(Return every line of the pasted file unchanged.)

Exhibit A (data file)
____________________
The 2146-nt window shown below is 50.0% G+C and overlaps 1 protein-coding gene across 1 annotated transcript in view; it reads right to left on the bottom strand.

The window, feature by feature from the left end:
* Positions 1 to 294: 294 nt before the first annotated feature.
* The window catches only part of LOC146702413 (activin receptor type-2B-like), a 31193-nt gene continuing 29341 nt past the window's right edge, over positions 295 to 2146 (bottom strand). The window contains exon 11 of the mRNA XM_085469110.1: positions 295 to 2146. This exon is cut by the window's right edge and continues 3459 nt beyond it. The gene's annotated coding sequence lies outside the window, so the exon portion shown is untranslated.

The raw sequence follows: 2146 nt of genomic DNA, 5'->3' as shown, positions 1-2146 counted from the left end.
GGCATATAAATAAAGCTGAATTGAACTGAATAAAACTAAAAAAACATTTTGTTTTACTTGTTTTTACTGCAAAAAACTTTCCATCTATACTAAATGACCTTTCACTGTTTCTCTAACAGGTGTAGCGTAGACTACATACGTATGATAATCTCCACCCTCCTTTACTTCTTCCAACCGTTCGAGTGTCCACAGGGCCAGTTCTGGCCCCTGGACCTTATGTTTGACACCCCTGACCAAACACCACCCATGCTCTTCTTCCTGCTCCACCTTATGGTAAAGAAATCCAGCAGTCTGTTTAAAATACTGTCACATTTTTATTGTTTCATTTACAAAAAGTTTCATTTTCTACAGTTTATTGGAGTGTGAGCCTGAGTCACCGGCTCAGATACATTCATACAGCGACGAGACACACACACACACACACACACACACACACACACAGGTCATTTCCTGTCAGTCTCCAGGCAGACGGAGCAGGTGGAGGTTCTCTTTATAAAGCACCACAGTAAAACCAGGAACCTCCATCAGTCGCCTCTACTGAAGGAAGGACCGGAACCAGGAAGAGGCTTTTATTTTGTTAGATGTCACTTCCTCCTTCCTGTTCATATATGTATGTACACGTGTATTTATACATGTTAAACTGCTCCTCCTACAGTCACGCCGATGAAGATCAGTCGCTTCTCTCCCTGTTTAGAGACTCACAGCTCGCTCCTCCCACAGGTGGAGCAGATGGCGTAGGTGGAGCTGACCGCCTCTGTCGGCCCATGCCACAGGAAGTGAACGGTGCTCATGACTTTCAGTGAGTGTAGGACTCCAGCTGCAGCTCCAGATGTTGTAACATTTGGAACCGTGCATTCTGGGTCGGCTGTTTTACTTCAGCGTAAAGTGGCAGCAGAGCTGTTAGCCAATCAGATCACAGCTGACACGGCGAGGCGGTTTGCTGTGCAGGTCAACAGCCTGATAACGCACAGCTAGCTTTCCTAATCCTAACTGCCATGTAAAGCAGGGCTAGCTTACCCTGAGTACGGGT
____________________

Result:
The 2146-nt window shown below is 50.0% G+C and overlaps 1 protein-coding gene across 1 annotated transcript in view; it reads right to left on the bottom strand.

The window, feature by feature from the left end:
* Positions 1 to 294: 294 nt before the first annotated feature.
* The window catches only part of LOC146702413 (activin receptor type-2B-like), a 31193-nt gene continuing 29341 nt past the window's right edge, over positions 295 to 2146 (bottom strand). The window contains exon 11 of the mRNA XM_085469110.1: positions 295 to 2146. This exon is cut by the window's right edge and continues 3459 nt beyond it. The gene's annotated coding sequence lies outside the window, so the exon portion shown is untranslated.

The raw sequence follows: 2146 nt of genomic DNA, 5'->3' as shown, positions 1-2146 counted from the left end.
GGCATATAAATAAAGCTGAATTGAACTGAATAAAACTAAAAAAACATTTTGTTTTACTTGTTTTTACTGCAAAAAACTTTCCATCTATACTAAATGACCTTTCACTGTTTCTCTAACAGGTGTAGCGTAGACTACATACGTATGATAATCTCCACCCTCCTTTACTTCTTCCAACCGTTCGAGTGTCCACAGGGCCAGTTCTGGCCCCTGGACCTTATGTTTGACACCCCTGACCAAACACCACCCATGCTCTTCTTCCTGCTCCACCTTATGGTAAAGAAATCCAGCAGTCTGTTTAAAATACTGTCACATTTTTATTGTTTCATTTACAAAAAGTTTCATTTTCTACAGTTTATTGGAGTGTGAGCCTGAGTCACCGGCTCAGATACATTCATACAGCGACGAGACACACACACACACACACACACACACACACACACAGGTCATTTCCTGTCAGTCTCCAGGCAGACGGAGCAGGTGGAGGTTCTCTTTATAAAGCACCACAGTAAAACCAGGAACCTCCATCAGTCGCCTCTACTGAAGGAAGGACCGGAACCAGGAAGAGGCTTTTATTTTGTTAGATGTCACTTCCTCCTTCCTGTTCATATATGTATGTACACGTGTATTTATACATGTTAAACTGCTCCTCCTACAGTCACGCCGATGAAGATCAGTCGCTTCTCTCCCTGTTTAGAGACTCACAGCTCGCTCCTCCCACAGGTGGAGCAGATGGCGTAGGTGGAGCTGACCGCCTCTGTCGGCCCATGCCACAGGAAGTGAACGGTGCTCATGACTTTCAGTGAGTGTAGGACTCCAGCTGCAGCTCCAGATGTTGTAACATTTGGAACCGTGCATTCTGGGTCGGCTGTTTTACTTCAGCGTAAAGTGGCAGCAGAGCTGTTAGCCAATCAGATCACAGCTGACACGGCGAGGCGGTTTGCTGTGCAGGTCAACAGCCTGATAACGCACAGCTAGCTTTCCTAATCCTAACTGCCATGTAAAGCAGGGCTAGCTTACCCTGAGTACGGGT